THE WASHINGTON POST – Although cooking chicken under a brick goes all the way back to the Roman era, you’d think it was designed to fulfill a modern home cook’s every hope for weeknight chicken.
In the old days, partially deboned or spatchcocked chicken was placed in a shallow terra-cotta vessel reminiscent of a cazuela, then topped with a terra-cotta brick called a mattone (hence the name of the dish, pollo al mattone). It was cooked over an open flame until the skin was crisped and the meat was juicy.
Present-day versions are made on the grill, in the oven or on the stovetop.
The weight of the brick creates cheek-to-cheek contact of chicken to skillet, speeding up the cooking process and creating unabashedly crisp skin. And because the chicken is covered with this lid of sorts, the splattering typical in frying chicken thighs no longer decorates your kitchen.
All these perks make pollo al mattone a tempting addition to the weeknight skillet chicken routine – especially with a few tweaks.
Deboning chicken flattens it to provide more even contact between the chicken and skillet, which means more even cooking and browning.
But the procedure requires, at least for me, watching some YouTube tutorial first. I opt for bone-in, skin-on chicken thighs to avoid the nervous dance of getting both the white and dark meat done but not overdone. I then cut slits into the skin all the way down to the bone, which helps the thighs lay flat in the pan.
With such direct contact between hot skillet and chicken skin, burning is a possibility.
Nothing a little mayonnaise can’t handle, though. Mayo acts as a preventive coating to anything that you’d like to brown, including grilled steaks, skillet chicken thighs and grilled cheese. As mayonnaise cooks, its own (contentious) flavour dissipates, but because it’s a great carrier of flavour, any ingredients you stirred into it can cook and bloom without burning.
Take the recipe here: A chipotle-lime mayo is spread onto the chicken skin (another one of mayo’s great attributes is it gloms to whatever it touches).
If you’d only marinated the chicken with chipotle in adobo and lime zest, those ingredients could’ve singed, but not so in the mayo. Because mayo has oil in it, you don’t need to grease the pan, which further reduces splatters.
As if mayo hasn’t already done enough for us, you can use extra chipotle mayo to drag pieces of chicken through.
The glorious byproduct of crispy skin is a skillet full of rendered drippings, which feels like more of a gift than the chicken itself.
It’s also the place to cook any side you want. Here, that’s crisped rice with broccoli and scallions – a sort of schmaltsy fried rice – but it could also be carrots, broccoli, sweet potato or even beans.
This efficient little recipe provides many avenues for improvisation. Head outside and grill the chicken.
Switch up the personality of the mayo – maybe with salsa verde, grated lemon and garlic, barbecue sauce or miso. Use the rendered drippings in a salad dressing or to toast torn bread.
Such alluringly crispy, flavourful and speedy chicken can anchor many (indeed, centuries) of dinners.
Storage Notes: Refrigerate leftovers for up to three days. Gently rewarm in a skillet over medium -low heat
CHIPOTLE MAYO BRICK CHICKEN
– Two pounds bone-in, skin-on chicken thighs
– Half teaspoon fine salt, plus more as needed
– Freshly ground black pepper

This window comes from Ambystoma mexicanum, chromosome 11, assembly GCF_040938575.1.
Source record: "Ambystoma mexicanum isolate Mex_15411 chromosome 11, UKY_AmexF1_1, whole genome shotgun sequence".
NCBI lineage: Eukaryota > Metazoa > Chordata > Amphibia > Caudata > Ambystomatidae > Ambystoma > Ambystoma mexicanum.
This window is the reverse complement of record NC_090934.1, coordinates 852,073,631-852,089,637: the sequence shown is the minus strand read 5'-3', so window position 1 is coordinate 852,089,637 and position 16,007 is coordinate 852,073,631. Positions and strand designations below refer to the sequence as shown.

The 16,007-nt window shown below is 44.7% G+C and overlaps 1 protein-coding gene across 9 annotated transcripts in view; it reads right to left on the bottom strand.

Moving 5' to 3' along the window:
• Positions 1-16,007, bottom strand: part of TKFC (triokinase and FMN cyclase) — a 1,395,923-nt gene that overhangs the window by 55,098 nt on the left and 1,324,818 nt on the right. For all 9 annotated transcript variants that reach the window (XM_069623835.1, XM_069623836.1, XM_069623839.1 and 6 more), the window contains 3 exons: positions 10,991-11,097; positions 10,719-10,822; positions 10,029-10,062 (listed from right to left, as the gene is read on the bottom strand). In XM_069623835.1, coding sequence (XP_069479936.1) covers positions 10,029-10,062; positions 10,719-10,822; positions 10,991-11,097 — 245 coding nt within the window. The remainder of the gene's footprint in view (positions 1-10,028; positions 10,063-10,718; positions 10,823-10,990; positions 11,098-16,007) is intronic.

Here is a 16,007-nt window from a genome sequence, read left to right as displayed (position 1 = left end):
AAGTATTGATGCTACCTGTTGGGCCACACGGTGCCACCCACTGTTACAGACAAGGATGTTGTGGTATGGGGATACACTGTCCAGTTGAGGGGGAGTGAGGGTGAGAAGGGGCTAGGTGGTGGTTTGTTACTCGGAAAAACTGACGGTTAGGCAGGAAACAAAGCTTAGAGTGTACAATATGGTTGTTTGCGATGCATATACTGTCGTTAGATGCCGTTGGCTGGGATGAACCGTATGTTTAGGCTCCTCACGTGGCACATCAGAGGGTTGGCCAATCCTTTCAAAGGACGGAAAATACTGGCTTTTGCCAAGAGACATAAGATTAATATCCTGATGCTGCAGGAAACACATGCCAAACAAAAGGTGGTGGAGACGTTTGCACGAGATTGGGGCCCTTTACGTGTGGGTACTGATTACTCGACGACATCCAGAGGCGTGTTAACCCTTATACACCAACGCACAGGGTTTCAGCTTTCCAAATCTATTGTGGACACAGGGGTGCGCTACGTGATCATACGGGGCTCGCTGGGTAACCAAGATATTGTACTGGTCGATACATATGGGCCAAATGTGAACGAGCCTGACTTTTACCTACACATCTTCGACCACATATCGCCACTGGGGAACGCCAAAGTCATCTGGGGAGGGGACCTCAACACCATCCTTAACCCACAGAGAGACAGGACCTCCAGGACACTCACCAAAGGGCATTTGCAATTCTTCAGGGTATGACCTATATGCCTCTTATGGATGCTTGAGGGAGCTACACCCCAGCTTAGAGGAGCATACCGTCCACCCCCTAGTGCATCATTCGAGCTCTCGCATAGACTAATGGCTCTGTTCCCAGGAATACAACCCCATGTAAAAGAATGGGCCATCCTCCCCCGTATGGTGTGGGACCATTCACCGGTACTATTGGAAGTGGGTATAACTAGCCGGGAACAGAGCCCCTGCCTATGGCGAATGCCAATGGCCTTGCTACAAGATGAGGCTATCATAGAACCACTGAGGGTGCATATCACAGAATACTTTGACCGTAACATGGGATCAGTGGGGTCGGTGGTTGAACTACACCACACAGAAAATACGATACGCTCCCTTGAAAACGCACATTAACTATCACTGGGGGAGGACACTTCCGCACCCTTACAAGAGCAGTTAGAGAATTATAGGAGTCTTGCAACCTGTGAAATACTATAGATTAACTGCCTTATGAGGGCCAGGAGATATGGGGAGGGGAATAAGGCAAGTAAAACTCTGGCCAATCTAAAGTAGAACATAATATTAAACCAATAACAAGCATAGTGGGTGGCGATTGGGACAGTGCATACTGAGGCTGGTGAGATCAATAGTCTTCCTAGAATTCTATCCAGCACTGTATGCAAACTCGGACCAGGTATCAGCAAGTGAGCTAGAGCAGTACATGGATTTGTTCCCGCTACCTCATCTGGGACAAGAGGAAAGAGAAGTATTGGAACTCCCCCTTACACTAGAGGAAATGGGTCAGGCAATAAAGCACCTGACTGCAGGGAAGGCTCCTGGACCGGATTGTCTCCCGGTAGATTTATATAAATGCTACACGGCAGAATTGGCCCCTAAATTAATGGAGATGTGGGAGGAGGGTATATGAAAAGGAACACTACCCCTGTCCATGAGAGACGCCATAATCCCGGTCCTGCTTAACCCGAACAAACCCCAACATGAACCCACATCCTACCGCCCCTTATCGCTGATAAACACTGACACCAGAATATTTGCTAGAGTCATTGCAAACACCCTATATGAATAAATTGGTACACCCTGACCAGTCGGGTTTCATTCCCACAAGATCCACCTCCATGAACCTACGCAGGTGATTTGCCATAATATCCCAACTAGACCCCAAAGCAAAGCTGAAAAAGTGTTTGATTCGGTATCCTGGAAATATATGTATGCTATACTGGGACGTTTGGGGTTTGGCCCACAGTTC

– One cup mayonnaise
– Three chipotles in adobo, finely chopped, plus one teaspoon adobo sauce
– One teaspoon ground cumin
– One lime, finely zested and halved
– One cup long-grain white rice
– One pound broccoli, cut into florets, stems sliced – Quarter-inch thick
– Six scallions, thinly sliced
Bring a medium saucepan of water to a boil. Pat the chicken dry. Cut two slits all the way to the bone on the top of each thigh. Season with the half teaspoon of the salt and the pepper.
In a medium bowl, mix together the mayonnaise, chipotles and adobo sauce, cumin and lime zest. Spoon about half of the chipotle mayo into a small bowl, cover and refrigerate until ready to serve. Brush the remaining mayo on the skin of the chicken.
Place the chicken skin side down in the centre of a large cast-iron skillet.
Set the pan over medium-high heat, and cover the chicken with foil or parchment, pressing each thigh down against the pan. Place something heavy, such as another cast-iron skillet, a few cans or a brick, on top.
Cook the chicken until opaque nearly all the way up the sides, 20 to 25 minutes, checking halfway through to make sure the skin isn’t browning too fast. (If it is, lower the heat).
When the water comes to a boil, add one teaspoon of salt and the rice.
Cook, stirring occasionally, for seven minutes, then add the broccoli and cook an additional three minutes, or until the rice is nearly al dente.
Drain, rinse with cold water and shake as dry as possible. Set aside while you finish the chicken.
Remove the brick and foil or parchment from the chicken. Add the lime halves, cut sides down, to the pan.
Flip the chicken, and cook until cooked through and the limes are charred, an additional three to four minutes.
The internal temperature of the chicken should register 165 degrees on an instant-read thermometer. If not, remove the lime to a plate and cook the chicken for an additional five minutes, then check again.
Transfer the chicken and limes to a plate, leaving the fat in the pan. Add the scallions to the skillet and stir, scraping up browned bits, until fragrant, about one minute.
Add the rice and broccoli, stir to coat in the chicken fat, then pat into an even layer. Cook until warmed and starting to crisp on the bottom, three to five minutes. Taste, and season with additional salt and pepper, if needed. Remove from the heat, and return the chicken and lime to the skillet.
Serve in the skillet, family-style, squeezing the charred lime over the chicken, with the remaining chipotle mayo on the side.